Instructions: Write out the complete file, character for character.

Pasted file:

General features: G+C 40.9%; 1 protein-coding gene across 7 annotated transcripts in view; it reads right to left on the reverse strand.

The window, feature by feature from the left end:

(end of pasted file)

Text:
General features: G+C 40.9%; 1 protein-coding gene across 7 annotated transcripts in view; it reads right to left on the reverse strand.

The window, feature by feature from the left end: